We will make a couple of quick observations about this promise.  The first one is the peace which is promised is the peace of God.  It is not a natural peace.  It is not a peace that is human but rather it is God himself and his presence bringing us peace.  The second observation would be this:  This peace is without limit.  It is unmeasured, boundless peace.  It is so great that we would never consider it.  It is beyond, really, our natural ability to comprehend.

 

All of that provokes for me the question, “Well then, how does that happen?  Is it just a mystical thing where I am at peace, or is it that as I pray, my circumstances are all changed to be what I want them to be so that I am not anxious?”  Well, that would be wonderful, right?  It would be wonderful to always have all of my prayers answered in the form I want them answered, so that I would never be anxious.  We know that that’s not true, not in the comprehensive way.  It is true in part.  We bring our concerns before God, and often he does change the world around us.  He answers prayer and circumstances sometimes are dramatically changed.  That’s one option.

 

The second option is that God doesn’t change the circumstances, but he changes me.  He changes me to not be anxious about those circumstances.  Now, which would you prefer?  Maybe we should have a little show of hands?  I don’t think that would be helpful.  I think that if most of us were honest, we would say, “Lord, I want to grow, but for now could you just change the circumstances?”

 

Well, I think the first observation is that both of these things are true, and yet neither of them go deep enough.  The emphasis of Paul here is not just, “I’m going to work in your circumstances.”  I think that’s there, but that’s not deep enough.  “I am going to work in you” – I think that is there, but again, it’s not deep enough.  His idea is this:  God himself is present, and God is doing something that is so far beyond you, which you and I have not even thought about.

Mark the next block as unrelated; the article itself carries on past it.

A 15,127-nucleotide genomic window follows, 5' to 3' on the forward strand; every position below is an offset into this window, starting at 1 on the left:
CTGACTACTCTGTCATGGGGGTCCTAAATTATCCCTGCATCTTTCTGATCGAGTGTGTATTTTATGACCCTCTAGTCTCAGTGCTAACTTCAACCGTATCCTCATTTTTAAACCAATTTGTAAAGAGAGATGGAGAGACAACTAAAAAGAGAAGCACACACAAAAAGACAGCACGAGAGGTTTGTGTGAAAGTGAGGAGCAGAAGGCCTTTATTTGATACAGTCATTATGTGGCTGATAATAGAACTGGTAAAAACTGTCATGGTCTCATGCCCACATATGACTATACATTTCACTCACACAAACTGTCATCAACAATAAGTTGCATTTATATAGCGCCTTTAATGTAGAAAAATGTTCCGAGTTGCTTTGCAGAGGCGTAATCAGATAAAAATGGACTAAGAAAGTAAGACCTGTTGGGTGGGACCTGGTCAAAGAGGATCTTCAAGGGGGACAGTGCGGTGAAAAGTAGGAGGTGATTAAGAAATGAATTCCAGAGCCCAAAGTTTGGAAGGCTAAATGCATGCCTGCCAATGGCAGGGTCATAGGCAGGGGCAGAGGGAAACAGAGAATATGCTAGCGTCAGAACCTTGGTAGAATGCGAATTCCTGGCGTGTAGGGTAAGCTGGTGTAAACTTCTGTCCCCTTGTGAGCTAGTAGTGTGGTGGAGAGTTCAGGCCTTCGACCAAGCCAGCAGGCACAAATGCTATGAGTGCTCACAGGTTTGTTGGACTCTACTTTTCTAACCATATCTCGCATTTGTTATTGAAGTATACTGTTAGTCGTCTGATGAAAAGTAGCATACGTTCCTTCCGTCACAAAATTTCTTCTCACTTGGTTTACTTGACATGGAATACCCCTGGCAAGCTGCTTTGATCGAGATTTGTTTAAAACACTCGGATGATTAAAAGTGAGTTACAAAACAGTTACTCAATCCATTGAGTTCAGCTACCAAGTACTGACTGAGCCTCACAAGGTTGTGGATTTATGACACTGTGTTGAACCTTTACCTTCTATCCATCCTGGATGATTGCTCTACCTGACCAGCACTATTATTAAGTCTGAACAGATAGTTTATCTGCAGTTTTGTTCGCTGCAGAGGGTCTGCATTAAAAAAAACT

God — this is a news flash for us – God has an agenda!  And his agenda is more important than my agenda!  He is God, and the awareness of his presence brings a reality that says, “God, I am concerned about this person or this relationship or this need.  What are you going to do about this?  What are you going to do in me?”  But more than that, there is a reality that you have taught me to pray:  “Thy kingdom come, thy will be done on earth as it is in heaven.”

 

The reality of heaven entering into the reality of earth is so profound.  The peace that God promises is the peace that God is doing something far beyond anything we are even considering.  The contrast points to not merely an exchange of anxiety for peace, but an exchange of kingdoms, from yours to God’s — and the knowledge that God is with you not merely for your comfort.  God does certainly comfort us, but for his glory, his kingdom.  #1 – Do not be anxious about anything.  God is at work.  God is bringing his kingdom.  He is meeting needs.  He is growing you, but more than that, he is bringing his kingdom.